Slow is only occasionally powerful. Obviously, reducing a character’s speed to slow does nothing if they’re already speed short or if they’re carrying an extract that makes them speed short – but if you can slow a character, take an extract and run away with it you can drastically change the outcome of the game. Also note that slow is more powerful on flip secures, since those crises tend to require moving between objective points and in most cases making a character slow increases the number of movements required to move between them.
Root is very hit or miss – there are some characters for whom paying 1 power extra for their superpowers does almost nothing, and others that are completely shut down by it. Magneto and Thanos spring to mind as characters that use a ton of superpowers even in a single turn, but you can also look at Steve-led Avengers lists for a good inspiration of characters crushed by root (Cable, Hood, Heimdall, etc). Finally, while it doesn’t use the word “Root”, Loki’s God of Mischief aura acts identically to Root – but doesn’t need to be specifically applied and cannot be shaken.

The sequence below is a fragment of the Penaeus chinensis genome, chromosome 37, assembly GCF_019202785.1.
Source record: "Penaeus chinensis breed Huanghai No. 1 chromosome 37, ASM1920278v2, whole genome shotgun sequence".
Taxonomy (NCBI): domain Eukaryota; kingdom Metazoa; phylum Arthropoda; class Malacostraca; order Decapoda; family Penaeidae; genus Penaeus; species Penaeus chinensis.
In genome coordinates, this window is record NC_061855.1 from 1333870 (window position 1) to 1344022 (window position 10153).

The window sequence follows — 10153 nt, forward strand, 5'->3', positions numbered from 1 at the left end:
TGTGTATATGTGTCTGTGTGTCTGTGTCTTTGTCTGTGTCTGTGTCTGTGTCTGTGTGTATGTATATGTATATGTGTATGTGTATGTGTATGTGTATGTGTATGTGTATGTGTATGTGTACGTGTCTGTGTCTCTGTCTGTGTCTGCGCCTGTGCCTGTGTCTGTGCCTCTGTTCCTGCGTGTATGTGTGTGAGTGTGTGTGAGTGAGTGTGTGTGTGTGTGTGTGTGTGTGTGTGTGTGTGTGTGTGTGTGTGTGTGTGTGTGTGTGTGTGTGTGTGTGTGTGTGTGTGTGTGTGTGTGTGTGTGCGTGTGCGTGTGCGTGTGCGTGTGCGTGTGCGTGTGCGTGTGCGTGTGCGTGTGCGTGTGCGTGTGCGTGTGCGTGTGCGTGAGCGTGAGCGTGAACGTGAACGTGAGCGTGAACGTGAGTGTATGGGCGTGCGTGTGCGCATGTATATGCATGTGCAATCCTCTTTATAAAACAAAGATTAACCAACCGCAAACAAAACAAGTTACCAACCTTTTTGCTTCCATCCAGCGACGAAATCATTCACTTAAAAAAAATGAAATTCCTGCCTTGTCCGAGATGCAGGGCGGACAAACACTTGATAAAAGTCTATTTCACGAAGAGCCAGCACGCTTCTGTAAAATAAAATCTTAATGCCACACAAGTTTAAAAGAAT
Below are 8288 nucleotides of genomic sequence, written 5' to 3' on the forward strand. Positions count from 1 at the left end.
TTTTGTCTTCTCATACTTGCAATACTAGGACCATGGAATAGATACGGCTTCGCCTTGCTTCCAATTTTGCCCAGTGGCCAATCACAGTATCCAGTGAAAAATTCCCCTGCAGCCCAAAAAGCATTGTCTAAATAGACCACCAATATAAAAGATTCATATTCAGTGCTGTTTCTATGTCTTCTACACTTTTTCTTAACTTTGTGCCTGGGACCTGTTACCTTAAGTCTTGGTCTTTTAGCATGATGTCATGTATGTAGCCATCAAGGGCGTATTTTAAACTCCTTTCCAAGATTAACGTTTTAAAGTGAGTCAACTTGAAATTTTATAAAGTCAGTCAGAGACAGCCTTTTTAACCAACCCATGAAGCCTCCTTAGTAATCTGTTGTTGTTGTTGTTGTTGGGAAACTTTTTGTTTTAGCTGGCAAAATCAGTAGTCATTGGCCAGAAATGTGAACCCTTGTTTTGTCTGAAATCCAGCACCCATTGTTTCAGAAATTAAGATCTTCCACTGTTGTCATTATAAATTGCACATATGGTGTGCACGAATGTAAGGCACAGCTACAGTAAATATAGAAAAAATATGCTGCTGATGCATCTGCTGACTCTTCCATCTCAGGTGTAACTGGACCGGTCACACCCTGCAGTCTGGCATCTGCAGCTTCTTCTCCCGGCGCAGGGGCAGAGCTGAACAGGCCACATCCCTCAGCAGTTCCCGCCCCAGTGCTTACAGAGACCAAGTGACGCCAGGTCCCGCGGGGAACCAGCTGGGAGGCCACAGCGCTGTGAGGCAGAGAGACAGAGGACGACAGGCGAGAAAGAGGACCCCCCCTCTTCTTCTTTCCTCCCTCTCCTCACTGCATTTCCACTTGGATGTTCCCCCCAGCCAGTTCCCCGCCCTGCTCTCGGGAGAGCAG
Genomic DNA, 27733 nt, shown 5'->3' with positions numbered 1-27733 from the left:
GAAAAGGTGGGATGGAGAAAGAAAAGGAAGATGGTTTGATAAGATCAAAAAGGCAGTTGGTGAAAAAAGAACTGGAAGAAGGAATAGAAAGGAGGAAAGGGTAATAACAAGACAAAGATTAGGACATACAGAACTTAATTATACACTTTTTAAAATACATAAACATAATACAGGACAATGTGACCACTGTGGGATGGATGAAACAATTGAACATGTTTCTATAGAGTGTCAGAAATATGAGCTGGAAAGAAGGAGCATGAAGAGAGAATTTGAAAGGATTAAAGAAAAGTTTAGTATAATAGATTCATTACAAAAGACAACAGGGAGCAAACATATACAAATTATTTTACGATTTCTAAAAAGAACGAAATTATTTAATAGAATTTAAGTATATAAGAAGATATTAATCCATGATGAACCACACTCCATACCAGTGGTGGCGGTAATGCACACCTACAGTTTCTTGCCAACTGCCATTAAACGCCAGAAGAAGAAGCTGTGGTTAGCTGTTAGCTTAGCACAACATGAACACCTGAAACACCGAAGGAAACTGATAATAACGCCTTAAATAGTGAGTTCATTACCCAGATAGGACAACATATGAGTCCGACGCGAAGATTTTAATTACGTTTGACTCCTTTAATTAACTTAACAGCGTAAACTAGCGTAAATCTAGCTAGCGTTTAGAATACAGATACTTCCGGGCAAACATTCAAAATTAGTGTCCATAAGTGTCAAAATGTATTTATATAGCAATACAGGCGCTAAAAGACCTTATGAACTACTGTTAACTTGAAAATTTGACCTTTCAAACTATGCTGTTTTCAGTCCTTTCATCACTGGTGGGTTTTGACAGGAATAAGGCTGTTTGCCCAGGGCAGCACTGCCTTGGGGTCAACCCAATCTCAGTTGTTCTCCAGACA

Judgment is quite rare, and for good reason. Once applied, it removes one of the core balancing acts of the game – namely that as a character takes more damage, they get more power to do things with. Forcing characters to rely on their own power generation can be devastating, especially since unlike stun, both of the current sources of judgment are not linked to attacks, and do not provide power when applying them.
Shock is almost always useful, since most characters make at least a couple of attacks per game, and lowering the number of dice they get greatly lowers their damage output (since they have fewer chances to crit and therefore fewer high damage spikes). Shock is especially useful against characters with rapid fire, since it lowers the damage of all four attacks they make per round and makes it more likely that they won’t get the rapid fire trigger in the first place.